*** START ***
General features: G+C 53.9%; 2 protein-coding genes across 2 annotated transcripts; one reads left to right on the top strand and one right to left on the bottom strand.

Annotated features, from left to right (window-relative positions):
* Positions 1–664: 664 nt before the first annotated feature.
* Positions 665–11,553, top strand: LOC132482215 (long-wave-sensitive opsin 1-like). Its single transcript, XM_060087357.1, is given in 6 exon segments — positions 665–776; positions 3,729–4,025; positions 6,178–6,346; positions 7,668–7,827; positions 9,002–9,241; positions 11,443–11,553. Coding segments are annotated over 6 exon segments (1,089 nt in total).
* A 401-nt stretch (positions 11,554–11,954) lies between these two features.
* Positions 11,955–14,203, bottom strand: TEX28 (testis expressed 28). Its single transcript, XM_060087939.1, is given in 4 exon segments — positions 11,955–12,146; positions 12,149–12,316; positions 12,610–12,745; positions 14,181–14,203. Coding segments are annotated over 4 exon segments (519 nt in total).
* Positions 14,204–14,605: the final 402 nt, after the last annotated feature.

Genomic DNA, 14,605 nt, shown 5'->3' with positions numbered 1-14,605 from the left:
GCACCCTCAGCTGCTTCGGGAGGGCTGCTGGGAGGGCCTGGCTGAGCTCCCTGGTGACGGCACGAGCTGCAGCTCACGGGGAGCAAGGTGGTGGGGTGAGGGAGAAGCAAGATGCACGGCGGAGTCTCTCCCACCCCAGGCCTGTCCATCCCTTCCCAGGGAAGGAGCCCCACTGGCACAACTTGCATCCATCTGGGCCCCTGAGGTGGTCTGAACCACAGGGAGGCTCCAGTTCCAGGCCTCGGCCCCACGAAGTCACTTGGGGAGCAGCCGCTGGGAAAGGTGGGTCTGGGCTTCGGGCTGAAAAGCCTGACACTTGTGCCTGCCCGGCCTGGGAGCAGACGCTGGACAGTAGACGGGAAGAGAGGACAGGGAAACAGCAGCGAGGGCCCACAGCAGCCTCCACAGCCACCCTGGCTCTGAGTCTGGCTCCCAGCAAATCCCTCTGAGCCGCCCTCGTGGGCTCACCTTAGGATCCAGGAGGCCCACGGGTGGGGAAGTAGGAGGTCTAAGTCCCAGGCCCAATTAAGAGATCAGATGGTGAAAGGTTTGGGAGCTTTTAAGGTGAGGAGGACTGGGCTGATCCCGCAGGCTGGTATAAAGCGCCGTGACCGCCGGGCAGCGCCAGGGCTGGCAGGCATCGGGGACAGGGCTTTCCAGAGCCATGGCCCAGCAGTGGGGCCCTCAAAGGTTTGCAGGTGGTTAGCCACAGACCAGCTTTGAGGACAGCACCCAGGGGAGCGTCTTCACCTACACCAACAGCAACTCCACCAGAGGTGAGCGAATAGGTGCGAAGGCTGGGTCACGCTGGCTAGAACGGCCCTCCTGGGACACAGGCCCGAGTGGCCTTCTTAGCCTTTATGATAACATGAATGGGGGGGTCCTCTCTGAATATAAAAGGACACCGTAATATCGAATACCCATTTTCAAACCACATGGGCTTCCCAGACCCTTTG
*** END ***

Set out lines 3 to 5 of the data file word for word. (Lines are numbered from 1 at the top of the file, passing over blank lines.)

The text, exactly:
* Positions 1–664: 664 nt before the first annotated feature.
* Positions 665–11,553, top strand: LOC132482215 (long-wave-sensitive opsin 1-like). Its single transcript, XM_060087357.1, is given in 6 exon segments — positions 665–776; positions 3,729–4,025; positions 6,178–6,346; positions 7,668–7,827; positions 9,002–9,241; positions 11,443–11,553. Coding segments are annotated over 6 exon segments (1,089 nt in total).
* A 401-nt stretch (positions 11,554–11,954) lies between these two features.